YEREVAN — “Today, Armenia is more than determined to defend and ensure the right of the Armenian people to exist and peaceful development in their historical homeland, including in Artsakh,” Spokesperson for the Ministry of Foreign Affairs of Armenia Anna Naghdalyan said in a statement on the 100th anniversary of the Agulis pogroms targeting the Armenian inhabitants of the village.
“Today is the 100th anniversary of the massacre of Armenians in Agulis. A century ago, on December 24-25, 1919, the peaceful Armenian population was massacred, and this ancient Armenian settlement of Nakhichevan was turned into ruins,” Naghdalyan noted.
The government of the first Armenian republic in response to these pogroms appealed to the international community and, in particular, to the countries of the Entente with a call to prevent violence on its territory and ensure the security of the Armenians of the region.
“Unfortunately, crimes against the Armenians of Nakhichevan were not limited to the history of the 20th century only, but they also received a new manifestation in our days, when the Azerbaijani authorities, having finally evicted the Armenians from Nakhichevan, also carried out a systematic and massive destruction of the Armenian cultural heritage.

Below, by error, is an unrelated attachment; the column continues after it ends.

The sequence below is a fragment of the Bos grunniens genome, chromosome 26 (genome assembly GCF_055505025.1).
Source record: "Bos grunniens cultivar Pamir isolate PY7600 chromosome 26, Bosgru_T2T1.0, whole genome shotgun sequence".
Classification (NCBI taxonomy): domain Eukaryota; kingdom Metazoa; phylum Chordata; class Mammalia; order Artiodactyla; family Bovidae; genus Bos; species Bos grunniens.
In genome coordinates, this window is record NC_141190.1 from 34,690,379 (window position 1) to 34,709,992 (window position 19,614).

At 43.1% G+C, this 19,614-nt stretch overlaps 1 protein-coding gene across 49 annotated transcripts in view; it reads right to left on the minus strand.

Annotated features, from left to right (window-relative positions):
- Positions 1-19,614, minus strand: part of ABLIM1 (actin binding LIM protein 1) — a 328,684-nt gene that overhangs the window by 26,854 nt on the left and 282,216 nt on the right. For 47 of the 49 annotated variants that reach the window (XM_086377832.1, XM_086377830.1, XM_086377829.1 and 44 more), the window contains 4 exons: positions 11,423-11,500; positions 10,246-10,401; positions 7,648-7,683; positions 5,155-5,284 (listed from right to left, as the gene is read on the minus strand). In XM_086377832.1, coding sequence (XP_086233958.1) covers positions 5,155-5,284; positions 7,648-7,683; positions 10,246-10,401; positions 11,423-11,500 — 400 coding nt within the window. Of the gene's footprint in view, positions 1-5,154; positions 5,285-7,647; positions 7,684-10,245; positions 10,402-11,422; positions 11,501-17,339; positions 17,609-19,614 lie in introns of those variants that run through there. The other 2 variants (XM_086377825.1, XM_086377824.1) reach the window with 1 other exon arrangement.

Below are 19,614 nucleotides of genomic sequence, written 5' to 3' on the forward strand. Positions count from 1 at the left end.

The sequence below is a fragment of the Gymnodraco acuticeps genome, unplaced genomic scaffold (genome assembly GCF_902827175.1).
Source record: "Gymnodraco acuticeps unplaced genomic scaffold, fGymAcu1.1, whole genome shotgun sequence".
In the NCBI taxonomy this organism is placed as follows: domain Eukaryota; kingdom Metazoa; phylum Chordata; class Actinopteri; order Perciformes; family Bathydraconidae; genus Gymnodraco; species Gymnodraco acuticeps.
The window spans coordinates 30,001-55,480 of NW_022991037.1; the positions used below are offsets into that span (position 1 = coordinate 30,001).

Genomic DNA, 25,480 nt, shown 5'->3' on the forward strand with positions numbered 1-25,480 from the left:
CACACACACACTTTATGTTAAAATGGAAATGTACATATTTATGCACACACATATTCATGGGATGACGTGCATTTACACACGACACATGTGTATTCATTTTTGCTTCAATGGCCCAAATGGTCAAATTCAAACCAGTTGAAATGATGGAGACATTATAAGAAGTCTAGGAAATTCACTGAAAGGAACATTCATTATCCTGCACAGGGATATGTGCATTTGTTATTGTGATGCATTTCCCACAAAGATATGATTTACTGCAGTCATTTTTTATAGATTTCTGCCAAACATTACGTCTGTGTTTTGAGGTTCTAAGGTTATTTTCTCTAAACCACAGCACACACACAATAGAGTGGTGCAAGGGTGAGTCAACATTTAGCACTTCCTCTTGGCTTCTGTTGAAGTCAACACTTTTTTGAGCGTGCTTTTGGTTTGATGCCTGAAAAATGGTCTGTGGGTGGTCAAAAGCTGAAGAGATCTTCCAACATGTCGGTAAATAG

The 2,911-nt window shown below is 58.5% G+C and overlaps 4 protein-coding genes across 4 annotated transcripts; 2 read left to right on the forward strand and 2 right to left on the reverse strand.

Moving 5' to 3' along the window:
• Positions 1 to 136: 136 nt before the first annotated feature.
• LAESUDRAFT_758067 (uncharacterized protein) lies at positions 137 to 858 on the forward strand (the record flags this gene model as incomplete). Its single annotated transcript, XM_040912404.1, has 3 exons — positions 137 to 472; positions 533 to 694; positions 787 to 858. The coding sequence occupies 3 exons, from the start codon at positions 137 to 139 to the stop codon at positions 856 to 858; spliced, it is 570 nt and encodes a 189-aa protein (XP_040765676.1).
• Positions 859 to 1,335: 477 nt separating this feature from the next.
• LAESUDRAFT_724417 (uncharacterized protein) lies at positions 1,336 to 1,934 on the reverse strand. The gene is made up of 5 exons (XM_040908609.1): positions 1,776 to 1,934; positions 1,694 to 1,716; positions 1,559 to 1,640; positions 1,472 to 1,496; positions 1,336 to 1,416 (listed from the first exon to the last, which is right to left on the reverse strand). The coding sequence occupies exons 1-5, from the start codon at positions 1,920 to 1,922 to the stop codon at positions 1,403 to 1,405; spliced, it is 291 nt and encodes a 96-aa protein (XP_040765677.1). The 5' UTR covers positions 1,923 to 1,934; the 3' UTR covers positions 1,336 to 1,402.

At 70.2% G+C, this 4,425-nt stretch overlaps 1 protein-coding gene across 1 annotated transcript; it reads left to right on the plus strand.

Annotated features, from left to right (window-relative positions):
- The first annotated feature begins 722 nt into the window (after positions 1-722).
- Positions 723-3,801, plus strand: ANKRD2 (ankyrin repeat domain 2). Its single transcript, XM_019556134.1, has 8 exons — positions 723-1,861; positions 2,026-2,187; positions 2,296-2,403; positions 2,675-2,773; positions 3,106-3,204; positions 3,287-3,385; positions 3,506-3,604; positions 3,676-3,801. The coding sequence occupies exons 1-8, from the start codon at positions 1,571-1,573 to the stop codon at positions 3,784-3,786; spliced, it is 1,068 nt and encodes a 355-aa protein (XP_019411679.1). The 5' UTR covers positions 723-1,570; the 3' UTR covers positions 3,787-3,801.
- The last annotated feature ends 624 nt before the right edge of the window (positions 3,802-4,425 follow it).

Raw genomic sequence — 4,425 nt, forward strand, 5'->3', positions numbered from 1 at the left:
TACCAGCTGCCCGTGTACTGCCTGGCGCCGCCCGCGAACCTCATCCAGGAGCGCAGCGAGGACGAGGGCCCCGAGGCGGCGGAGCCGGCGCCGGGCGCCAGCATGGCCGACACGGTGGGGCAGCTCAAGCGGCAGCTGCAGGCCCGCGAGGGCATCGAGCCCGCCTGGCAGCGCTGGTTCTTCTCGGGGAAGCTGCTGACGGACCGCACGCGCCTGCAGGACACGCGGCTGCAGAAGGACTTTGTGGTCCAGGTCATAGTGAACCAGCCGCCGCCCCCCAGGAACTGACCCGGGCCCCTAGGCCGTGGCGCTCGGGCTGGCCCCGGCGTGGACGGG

As a result, thousands of Christian monuments were completely destroyed, including churches, monasteries and khachkars (cross stones – ed.) In Dzhug, Agulis and other places. The destruction by the Azerbaijani army of thousands of khachkars of Dzhugi, considered to be masterpieces of medieval Christian art, which is documented in video recordings, will remain in world history as an unsurpassed manifestation of cultural barbarism,” the spokeswoman emphasized.